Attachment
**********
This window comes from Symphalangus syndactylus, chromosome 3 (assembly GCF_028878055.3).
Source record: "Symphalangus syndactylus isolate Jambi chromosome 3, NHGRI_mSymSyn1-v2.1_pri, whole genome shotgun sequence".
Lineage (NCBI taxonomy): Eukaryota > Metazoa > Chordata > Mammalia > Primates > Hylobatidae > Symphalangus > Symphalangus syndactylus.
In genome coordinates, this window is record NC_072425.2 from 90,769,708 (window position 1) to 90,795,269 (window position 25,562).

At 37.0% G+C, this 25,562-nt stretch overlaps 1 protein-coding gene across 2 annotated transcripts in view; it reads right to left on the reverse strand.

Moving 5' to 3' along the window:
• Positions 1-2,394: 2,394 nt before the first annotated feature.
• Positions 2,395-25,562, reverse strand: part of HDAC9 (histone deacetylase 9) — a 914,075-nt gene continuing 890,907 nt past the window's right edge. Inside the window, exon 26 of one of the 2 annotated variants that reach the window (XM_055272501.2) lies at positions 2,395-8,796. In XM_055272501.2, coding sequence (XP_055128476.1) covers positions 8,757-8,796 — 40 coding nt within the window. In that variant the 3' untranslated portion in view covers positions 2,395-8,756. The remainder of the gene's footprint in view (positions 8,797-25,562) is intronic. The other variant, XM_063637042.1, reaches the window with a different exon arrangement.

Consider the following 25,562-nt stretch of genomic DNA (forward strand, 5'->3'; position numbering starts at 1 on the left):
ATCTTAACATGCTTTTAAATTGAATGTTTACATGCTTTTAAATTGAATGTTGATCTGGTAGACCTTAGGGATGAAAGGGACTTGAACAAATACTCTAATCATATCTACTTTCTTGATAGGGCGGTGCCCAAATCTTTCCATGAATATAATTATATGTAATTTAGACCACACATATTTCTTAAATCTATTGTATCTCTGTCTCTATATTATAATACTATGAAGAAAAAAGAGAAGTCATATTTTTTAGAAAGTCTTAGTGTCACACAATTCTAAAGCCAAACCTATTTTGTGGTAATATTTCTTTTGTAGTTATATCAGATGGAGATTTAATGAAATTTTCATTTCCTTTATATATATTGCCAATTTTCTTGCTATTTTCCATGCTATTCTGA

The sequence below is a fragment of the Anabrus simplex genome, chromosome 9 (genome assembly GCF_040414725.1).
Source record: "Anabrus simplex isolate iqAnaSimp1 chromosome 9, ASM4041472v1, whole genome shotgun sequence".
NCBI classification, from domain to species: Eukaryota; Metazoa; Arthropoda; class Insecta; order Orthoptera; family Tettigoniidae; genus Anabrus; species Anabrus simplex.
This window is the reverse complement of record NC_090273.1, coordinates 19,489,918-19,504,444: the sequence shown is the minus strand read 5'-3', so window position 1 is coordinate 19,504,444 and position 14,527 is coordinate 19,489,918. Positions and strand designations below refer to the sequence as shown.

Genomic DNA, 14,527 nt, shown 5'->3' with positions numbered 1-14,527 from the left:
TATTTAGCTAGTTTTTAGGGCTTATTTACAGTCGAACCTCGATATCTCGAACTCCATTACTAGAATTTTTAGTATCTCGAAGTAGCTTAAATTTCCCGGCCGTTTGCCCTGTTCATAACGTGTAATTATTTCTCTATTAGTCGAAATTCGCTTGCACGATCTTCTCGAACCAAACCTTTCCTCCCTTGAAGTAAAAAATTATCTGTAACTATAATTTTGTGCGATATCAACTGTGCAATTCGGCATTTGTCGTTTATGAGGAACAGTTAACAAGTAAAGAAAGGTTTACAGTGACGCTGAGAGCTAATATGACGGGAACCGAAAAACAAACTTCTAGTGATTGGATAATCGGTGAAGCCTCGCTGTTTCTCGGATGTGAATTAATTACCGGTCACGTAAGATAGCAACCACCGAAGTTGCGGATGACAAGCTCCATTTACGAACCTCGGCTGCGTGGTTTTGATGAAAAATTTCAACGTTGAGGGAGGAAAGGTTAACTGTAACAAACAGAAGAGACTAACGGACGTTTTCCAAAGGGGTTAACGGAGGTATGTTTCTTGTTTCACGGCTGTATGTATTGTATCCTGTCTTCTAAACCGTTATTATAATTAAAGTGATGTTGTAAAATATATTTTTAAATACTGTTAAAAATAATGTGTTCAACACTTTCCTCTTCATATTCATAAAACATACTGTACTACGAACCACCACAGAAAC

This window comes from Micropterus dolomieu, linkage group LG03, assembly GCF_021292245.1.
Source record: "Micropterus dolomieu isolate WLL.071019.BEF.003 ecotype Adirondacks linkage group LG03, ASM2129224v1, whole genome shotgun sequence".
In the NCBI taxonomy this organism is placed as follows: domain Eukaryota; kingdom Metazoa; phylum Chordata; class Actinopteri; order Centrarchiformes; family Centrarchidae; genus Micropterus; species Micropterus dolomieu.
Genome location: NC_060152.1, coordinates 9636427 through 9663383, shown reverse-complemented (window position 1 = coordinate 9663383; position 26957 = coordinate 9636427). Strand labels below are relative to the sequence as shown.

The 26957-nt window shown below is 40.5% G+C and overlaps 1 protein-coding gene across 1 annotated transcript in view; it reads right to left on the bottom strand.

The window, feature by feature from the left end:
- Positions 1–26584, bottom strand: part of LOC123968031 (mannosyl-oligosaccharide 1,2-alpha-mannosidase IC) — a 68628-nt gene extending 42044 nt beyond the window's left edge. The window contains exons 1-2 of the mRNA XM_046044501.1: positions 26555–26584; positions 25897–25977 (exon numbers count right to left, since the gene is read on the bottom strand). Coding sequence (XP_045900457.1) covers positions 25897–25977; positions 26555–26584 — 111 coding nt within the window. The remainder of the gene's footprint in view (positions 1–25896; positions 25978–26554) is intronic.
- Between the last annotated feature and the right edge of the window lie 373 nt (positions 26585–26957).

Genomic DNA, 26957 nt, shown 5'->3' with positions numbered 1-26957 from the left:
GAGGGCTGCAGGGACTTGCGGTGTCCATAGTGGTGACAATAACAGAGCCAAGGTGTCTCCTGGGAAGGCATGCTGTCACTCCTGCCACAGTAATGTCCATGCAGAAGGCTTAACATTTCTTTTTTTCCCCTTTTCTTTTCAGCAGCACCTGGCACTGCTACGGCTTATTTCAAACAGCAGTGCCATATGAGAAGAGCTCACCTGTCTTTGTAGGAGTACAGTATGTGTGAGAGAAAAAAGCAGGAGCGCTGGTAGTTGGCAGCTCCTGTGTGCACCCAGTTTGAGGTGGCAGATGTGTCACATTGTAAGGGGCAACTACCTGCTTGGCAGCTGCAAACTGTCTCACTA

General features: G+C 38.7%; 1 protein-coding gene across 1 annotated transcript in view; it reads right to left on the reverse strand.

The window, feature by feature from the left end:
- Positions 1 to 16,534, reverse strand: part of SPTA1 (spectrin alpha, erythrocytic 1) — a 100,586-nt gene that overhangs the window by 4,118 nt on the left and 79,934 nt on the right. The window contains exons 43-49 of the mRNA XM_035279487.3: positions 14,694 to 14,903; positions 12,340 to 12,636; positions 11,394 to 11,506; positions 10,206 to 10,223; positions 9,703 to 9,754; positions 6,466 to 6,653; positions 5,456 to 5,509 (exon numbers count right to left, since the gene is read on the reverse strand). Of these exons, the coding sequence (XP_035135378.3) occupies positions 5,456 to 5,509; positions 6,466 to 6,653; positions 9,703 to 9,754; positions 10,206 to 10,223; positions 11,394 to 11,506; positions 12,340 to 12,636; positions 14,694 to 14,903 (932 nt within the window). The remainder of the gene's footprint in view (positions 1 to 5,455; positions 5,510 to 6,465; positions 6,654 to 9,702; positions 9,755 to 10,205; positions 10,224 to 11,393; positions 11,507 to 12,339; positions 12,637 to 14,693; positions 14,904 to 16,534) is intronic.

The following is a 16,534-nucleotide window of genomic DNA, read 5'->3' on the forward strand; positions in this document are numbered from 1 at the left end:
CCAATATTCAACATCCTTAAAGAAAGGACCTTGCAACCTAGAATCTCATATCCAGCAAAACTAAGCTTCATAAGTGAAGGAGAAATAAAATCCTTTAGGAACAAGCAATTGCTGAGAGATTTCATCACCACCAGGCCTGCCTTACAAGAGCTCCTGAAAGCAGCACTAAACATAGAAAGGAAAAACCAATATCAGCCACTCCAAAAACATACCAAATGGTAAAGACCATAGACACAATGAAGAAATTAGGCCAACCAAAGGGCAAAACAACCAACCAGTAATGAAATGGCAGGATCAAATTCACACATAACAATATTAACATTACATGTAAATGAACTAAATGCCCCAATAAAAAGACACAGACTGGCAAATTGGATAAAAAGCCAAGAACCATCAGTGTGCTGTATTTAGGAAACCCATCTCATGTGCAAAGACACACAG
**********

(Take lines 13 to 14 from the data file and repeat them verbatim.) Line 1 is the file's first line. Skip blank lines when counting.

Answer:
NCBI classification, from domain to species: Eukaryota; Metazoa; Arthropoda; class Insecta; order Orthoptera; family Tettigoniidae; genus Anabrus; species Anabrus simplex.
This window is the reverse complement of record NC_090273.1, coordinates 19,489,918-19,504,444: the sequence shown is the minus strand read 5'-3', so window position 1 is coordinate 19,504,444 and position 14,527 is coordinate 19,489,918. Positions and strand designations below refer to the sequence as shown.